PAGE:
This community of young entrepreneurs appears to be too busy improving its products to take a real interest in the UK's upcoming general election, or to have a real opinion on the possibility of the country exiting the European Union. More established companies have a clear opinion on the latter question: 86% of the members of the local Chamber of Commerce want the country to remain in the EU.

*Correction: An earlier version of this story said Aston University was located in London. It is in Birmingham. Sorry.

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Murder Of Giulia Cecchetin: Why Italy Is Finally Saying 'Basta' To Violence Against Women

Cecchettin was allegedly stabbed to death by her ex-boyfriend in northern Italy, a murder case that has quickly turned into a political movement. The supposed motive is chilling in what it says about the current state of male-dominated society.

 Girls seen screaming during the protest under the rain.

November 25, Messina, Italy: The feminist movement Non Una di Meno (Not One Less) gathered in Messina in the International Day for the Elimination of Violence against Women.

Valeria Ferraro/ZUMA
Annalisa Camilli

Updated Nov. 27, 2023 at 3:40 p.m.


ROME — On November 11, Giulia Cecchettin and her ex-boyfriend Filippo Turetta went missing after meeting for dinner. For a week, Italians followed the case in hopes that the story would end with two lovers returning home after going on an adventure — but women knew better.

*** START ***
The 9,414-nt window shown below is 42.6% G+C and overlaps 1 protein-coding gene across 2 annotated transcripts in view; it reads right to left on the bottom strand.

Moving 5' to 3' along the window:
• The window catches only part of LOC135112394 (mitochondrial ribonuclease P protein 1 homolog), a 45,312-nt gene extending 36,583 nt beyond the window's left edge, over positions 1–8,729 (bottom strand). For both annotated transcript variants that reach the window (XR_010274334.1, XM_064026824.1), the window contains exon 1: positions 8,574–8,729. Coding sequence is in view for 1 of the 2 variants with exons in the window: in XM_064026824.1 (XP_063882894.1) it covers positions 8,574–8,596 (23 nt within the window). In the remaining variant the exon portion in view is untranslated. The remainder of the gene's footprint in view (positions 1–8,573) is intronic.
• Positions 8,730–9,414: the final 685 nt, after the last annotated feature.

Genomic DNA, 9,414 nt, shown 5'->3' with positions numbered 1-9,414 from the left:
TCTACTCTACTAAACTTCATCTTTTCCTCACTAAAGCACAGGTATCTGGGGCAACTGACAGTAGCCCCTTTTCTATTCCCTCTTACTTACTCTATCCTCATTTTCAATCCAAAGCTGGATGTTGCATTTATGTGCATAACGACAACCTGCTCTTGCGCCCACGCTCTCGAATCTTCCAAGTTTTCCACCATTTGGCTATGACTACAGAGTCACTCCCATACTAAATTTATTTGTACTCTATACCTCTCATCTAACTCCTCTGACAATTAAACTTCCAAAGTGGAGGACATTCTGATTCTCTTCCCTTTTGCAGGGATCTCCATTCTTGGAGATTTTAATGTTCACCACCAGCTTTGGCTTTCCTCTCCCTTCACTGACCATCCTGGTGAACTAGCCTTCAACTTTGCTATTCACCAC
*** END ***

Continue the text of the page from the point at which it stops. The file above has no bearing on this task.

As the days went by, more details of their relationship started to come to light. Filippo had been a jealous, possessive boyfriend, he had not dealt with Giulia's decision to break up very well, and he constantly hounded her to get back together.

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When Giulia's body was found at the bottom of a lake in the northern region of Veneto, with 20 stab wounds, Italians were not surprised, but they were fed up. Vigils, demonstrations and protests spread throughout the country: Giulia Cecchettin's death, Italy's 105th case of femicide for the year 2023, finally opened a breach of pain and anger into public opinion. But why this case, why now?

It was Elena Cecchettin, Giulia's sister, who played a vital role. At the end of a torchlight procession, the 24-year-old university student took the floor and did something people weren't expecting: she turned private grief into a political movement. Elena distanced herself from the role of the victim and took on the responsibility for a future change.

"Filippo is not a monster; a monster is an exception, someone external to society, someone society should not take responsibility for. But here that responsibility exists," she said confidently, leaving everyone breathless.